Monday, September 27, 2010

Way to get yourself killed.

Current book: The Lord of the Rings: The Fellowship of the Ring
Pages read: 432 - 527 (end of the first book)

After they get out of the mines of Moria, they head to Lothlorien (No, I'm not doing accents for anything in here. It was bad enough for the German guy's name in Sophie's Choice, and Tolkien will just have to forgive me.), an elvish territory that consists of tree-constructions. (Cities in the trees are pretty much just always cool. In case you were taking notes on what I think is cool.) So, anyway, they get there, and the queen of the elves, Galadriel, greets them and gives them leave to stay for a while and rest (which is fairly unprecedented, especially for Gimli, since the elves and dwarves have been on unfriendly terms for a couple of hundred years), as well as to inform Lothlorien of the events surrounding the Ring and the Fellowship. In the evening, Galadriel talks with Frodo and Sam and allows them to look into the elves' magical scrying pool. They see disturbing scenes of trouble and destruction in both the Shire and the rest of Middle-Earth. Frodo offers Galadriel the Ring, but she refuses, saying that its power is too great even for her. Eventually, the whole party leaves the elves, determined to continue on their journey, and Galadriel gives them all magical gifts.

After leaving Lothlorien, they travel by boat further toward Mordor, where Sauron waits, and Minas Tirith, one of the strongholds of men. Boromir and Aragorn had originally intended to split off and go to Minas Tirith together, but now that Gandalf is gone, Aragorn says he must stay with the rest of them. Before they can really make headway, however, Boromir, overcome by the enormous power of the Ring, gets Frodo alone and tries to take it from him. He doesn't succeed, but Frodo realizes that he can't stay with the others and sets out on his own. Sam chases after him and manages to convince Frodo to take him along. The two set off together, leaving the rest of the party behind.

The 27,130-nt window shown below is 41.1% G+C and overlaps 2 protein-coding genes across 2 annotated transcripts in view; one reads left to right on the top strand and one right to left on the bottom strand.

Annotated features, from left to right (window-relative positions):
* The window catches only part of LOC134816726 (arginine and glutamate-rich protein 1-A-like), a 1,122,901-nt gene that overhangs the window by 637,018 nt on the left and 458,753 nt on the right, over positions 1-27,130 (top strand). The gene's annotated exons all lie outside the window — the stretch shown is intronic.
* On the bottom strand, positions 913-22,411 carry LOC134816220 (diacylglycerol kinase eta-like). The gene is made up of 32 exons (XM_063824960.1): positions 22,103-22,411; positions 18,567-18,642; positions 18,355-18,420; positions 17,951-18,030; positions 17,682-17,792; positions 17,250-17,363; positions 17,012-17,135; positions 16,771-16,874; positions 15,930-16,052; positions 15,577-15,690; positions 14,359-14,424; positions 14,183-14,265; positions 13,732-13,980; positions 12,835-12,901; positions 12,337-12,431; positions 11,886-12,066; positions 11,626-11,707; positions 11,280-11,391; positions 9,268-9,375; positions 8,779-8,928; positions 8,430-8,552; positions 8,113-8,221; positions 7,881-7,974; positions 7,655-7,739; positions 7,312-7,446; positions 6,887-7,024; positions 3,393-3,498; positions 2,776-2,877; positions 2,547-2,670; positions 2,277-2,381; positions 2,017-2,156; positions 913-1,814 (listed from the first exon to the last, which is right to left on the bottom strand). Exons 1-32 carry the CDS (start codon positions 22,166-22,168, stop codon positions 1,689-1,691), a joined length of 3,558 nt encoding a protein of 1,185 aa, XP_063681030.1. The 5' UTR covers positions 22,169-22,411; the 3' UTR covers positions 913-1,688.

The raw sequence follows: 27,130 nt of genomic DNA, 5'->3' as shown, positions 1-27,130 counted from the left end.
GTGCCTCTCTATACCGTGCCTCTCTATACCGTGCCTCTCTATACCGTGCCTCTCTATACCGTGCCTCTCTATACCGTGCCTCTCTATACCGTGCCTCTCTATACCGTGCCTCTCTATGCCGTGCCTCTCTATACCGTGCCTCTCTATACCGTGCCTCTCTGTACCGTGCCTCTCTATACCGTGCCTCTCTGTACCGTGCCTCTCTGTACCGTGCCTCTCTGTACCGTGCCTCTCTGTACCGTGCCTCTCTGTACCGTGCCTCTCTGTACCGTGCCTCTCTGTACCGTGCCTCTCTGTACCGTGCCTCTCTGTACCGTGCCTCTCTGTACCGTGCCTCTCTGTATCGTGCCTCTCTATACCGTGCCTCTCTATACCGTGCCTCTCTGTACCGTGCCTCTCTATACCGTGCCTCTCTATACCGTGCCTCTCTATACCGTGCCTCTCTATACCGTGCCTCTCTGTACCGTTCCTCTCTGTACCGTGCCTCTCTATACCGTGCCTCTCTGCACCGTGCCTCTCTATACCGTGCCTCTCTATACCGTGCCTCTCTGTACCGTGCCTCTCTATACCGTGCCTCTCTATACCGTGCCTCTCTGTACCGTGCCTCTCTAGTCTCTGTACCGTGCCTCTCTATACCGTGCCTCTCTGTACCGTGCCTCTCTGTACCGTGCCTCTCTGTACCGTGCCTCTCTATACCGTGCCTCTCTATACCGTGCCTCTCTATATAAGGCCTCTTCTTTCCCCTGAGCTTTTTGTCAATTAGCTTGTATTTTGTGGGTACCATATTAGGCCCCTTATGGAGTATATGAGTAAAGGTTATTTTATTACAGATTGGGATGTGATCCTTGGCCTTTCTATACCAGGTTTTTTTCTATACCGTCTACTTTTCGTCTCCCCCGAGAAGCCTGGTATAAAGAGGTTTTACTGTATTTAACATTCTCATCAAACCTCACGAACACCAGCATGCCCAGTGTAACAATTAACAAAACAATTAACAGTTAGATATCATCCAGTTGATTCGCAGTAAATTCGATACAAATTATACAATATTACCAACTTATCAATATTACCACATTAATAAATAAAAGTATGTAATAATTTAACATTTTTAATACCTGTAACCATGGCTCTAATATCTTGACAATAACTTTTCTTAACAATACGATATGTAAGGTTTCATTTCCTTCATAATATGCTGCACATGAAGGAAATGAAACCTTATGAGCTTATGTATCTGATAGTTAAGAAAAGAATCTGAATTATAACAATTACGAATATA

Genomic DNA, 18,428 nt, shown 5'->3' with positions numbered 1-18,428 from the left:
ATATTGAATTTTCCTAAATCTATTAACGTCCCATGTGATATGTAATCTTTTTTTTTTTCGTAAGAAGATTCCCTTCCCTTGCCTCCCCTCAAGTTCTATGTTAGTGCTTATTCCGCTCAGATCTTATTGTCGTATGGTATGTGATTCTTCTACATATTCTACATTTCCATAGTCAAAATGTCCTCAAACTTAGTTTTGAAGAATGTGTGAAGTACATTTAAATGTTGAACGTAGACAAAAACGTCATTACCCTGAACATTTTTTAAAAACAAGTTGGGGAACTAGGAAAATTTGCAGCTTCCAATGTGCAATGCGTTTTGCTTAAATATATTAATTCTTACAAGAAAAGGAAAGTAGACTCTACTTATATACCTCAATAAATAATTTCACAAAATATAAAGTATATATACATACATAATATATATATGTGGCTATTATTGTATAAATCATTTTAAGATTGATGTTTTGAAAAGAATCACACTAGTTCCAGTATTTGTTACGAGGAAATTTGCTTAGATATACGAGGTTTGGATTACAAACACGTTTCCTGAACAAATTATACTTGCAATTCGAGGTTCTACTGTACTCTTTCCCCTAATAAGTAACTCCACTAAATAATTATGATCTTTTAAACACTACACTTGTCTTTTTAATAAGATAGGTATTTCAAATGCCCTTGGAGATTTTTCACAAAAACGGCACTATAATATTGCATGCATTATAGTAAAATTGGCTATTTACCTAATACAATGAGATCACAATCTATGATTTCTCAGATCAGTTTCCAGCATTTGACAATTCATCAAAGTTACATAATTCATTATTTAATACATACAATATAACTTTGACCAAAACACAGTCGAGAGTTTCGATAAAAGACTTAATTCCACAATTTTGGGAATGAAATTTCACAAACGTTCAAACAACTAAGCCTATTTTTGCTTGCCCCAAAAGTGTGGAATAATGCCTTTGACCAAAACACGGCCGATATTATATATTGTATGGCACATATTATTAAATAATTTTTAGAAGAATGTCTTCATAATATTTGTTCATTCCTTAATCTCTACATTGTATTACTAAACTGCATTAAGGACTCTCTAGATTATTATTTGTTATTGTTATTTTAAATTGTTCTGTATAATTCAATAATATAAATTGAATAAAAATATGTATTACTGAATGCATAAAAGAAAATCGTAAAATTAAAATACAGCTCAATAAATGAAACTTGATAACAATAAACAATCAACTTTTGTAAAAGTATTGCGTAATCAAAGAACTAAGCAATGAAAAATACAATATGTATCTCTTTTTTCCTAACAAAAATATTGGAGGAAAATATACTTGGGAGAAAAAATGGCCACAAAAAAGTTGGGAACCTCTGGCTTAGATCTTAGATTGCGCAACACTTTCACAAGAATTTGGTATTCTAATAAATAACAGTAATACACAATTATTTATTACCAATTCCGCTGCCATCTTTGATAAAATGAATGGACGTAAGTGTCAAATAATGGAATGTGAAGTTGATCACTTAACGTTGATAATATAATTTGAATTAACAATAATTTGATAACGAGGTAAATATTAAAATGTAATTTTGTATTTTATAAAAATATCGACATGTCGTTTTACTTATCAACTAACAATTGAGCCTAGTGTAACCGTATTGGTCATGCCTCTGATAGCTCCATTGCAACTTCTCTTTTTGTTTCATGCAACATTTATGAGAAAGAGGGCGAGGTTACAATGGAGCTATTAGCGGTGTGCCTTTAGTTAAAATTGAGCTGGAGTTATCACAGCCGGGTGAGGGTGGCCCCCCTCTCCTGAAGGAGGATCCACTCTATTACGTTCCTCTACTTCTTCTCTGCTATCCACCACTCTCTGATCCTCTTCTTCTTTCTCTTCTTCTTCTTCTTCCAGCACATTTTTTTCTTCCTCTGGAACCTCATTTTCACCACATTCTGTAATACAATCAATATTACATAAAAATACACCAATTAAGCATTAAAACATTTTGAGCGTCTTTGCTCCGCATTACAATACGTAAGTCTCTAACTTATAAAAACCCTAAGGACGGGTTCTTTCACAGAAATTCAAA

And that's the end of the Fellowship, both book and group of people. This part is not terribly exciting, since there is a lot of discussion of various elf things, but not a whole lot of action. Lothlorien is clearly very cool, though, and I like Galadriel. She has considerably more character than a lot of the others (which is funny, really, since she's fairly minor), most notably because she's tempted by the Ring and realizes the devastation it could wreak upon both her soul and her people if she were to take it up, even in the name of good.

On a more whiny note, I was annoyed by a moment that occurs right after they leave the mines of Moria, when Aragorn looks back toward the mines as if in mourning for Gandalf. They've just come out from where Gandalf has been dragged into the black abyss, and Aragorn turns around and goes, "Farewell Gandalf! Did I not say to you: if you pass the doors of Moria, beware? Alas that I spoke true." I mean, I know what we're going for there, which is that Aragorn is regretful about the outcome of the situation, but it pretty much sounds like saying "I told you so" to a dead guy. Not particularly inspiring.

1 comment:

  1. So, Galadriel is the best for a number of reasons, but I will recount the foremost among them now. The Elves were born in Middle Earth but the Valar (gods) asked them very nicely to come live in the West (heaven). The Noldor (the subrace of crafters) left in a huff over the theft of the Silmarils (and other various complaints) and they asked the Teleri (sailor subrace) to hand over some ships so they could leave. They, loving their ships, which were totally badass, declined, and were slain out of hand. This is the Kinslaying of Alqualonde, for which they are cursed, which curse drives the rest of history. However, Galadriel, leading the rear portion of the host, arrives after all this and is abandoned, not taking part in the Kinslaying. She's still of a mind to leave Valinor (city of Heaven), so she and her host walk north to the Helcaraxe, the Grinding Ice, and many of them die and all of them get fucking frostbite and they get there late and pissed and, if I remember correctly, on the eve of battle where Galadriel's force turns the tide. She's the only daughter of Finarfin (returned to Valinor in contrition after the Kinslaying) and the sister of Finrod Felagund (king of the elves in Middle Earth who also gave his life to save a human, Beren, of Beren and Luthien and the only human to ever obtain a Silmaril). She's also Elrond's mother-in-law.



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